Is algebra necessary?

Queens College political science professor Andrew Hacker poses this question yesterday in an opinion piece on The New York Times:

“Yes, young people should learn to read and write and do long division, whether they want to or not. But there is no reason to force them to grasp vectorial angles and discontinuous functions. Think of math as a huge boulder we make everyone pull, without assessing what all this pain achieves. So why require it, without alternatives or exceptions? Thus far I haven’t found a compelling answer.”

He feels this way because:

“… a definitive analysis by the Georgetown Center on Education and the Workforce forecasts that in the decade ahead a mere 5 percent of entry-level workers will need to be proficient in algebra or above.”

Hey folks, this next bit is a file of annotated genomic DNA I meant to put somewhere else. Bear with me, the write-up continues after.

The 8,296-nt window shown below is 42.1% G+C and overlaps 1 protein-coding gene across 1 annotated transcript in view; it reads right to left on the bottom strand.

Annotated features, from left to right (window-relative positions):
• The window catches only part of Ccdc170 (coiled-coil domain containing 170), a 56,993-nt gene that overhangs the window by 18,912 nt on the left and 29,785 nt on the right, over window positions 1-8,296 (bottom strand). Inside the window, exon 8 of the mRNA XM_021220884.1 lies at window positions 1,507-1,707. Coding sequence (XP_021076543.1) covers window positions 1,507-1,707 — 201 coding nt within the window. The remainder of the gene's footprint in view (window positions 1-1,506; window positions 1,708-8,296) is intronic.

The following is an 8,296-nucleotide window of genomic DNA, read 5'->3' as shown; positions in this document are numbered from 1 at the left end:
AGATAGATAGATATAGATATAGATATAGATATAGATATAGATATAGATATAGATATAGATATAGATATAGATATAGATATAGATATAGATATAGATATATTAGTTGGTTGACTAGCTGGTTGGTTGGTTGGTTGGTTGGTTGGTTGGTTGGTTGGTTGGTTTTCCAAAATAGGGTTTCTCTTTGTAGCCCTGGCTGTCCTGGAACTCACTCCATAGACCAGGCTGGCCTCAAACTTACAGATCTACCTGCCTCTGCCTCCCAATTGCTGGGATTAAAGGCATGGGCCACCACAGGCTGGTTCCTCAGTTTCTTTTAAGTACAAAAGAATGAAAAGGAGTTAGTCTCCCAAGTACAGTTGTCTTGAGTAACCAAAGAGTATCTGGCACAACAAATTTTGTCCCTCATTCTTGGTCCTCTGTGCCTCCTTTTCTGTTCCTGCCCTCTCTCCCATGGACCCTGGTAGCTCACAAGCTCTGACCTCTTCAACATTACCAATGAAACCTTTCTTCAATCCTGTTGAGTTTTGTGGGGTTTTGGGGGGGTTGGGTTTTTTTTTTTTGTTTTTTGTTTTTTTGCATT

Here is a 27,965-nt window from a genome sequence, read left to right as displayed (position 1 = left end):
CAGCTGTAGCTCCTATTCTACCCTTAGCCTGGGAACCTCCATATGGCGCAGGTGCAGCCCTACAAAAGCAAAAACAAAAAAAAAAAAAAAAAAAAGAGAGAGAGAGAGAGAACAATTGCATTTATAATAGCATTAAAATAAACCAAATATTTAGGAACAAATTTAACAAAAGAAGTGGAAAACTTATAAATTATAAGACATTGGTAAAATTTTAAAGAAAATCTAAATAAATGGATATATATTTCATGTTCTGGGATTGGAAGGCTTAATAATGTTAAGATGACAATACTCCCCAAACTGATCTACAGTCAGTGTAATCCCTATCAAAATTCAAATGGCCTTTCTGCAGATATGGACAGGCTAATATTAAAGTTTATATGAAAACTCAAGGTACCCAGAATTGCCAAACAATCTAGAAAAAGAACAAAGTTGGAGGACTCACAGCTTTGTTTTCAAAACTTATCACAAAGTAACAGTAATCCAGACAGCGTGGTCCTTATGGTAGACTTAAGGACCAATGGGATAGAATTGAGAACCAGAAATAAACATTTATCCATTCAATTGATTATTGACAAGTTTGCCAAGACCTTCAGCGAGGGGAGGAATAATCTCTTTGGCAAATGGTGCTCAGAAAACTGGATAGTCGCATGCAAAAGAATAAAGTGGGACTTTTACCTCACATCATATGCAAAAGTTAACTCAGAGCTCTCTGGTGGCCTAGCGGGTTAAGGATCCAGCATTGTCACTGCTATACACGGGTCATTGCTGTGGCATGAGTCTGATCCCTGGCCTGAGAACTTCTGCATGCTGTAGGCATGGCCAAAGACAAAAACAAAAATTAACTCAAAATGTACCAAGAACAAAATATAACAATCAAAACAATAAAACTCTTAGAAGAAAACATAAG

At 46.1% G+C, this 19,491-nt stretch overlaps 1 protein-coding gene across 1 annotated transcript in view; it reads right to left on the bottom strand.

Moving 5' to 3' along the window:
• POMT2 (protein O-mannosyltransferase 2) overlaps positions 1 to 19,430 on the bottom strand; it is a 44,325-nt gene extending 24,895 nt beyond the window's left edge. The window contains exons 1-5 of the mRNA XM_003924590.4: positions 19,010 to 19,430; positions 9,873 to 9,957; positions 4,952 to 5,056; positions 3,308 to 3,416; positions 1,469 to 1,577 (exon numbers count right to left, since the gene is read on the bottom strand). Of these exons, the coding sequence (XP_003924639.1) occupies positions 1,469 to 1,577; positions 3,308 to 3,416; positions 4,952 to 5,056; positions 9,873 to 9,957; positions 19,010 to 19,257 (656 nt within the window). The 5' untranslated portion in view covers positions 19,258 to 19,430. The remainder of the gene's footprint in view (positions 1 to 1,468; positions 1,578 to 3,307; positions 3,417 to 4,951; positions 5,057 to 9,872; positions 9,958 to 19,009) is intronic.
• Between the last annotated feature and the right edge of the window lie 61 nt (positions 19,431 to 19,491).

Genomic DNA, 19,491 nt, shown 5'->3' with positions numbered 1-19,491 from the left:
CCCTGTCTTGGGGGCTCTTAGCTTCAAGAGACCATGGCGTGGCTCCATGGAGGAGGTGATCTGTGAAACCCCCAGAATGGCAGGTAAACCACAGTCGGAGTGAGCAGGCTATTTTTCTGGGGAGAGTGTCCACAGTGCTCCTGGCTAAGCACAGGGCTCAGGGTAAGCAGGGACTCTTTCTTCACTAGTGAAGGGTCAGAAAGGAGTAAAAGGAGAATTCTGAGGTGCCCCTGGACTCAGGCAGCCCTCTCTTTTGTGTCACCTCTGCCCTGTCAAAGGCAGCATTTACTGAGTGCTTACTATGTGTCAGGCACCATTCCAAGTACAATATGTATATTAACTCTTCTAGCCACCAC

To this line of reasoning, I ask: Couldn’t the same query be posed of other subjects too? Why should everyone be forced to learn some of the arts, history or a foreign language?

I feel children are made to learn a broad spectrum of things because no one knows what is going to be truly useful to a given child after they’ve grown up. And if you’re one of the 5% (to quote the statistic above) who needs to use any more abstract mathematics than arithmetic in your life, you’re sure glad you were exposed to it in school. I know I am.

I’m sure this is also the case for the 5% (making this number up) who need to be reasonably versed in poetry or or chemistry or history or dodgeball or whatever when they grow up.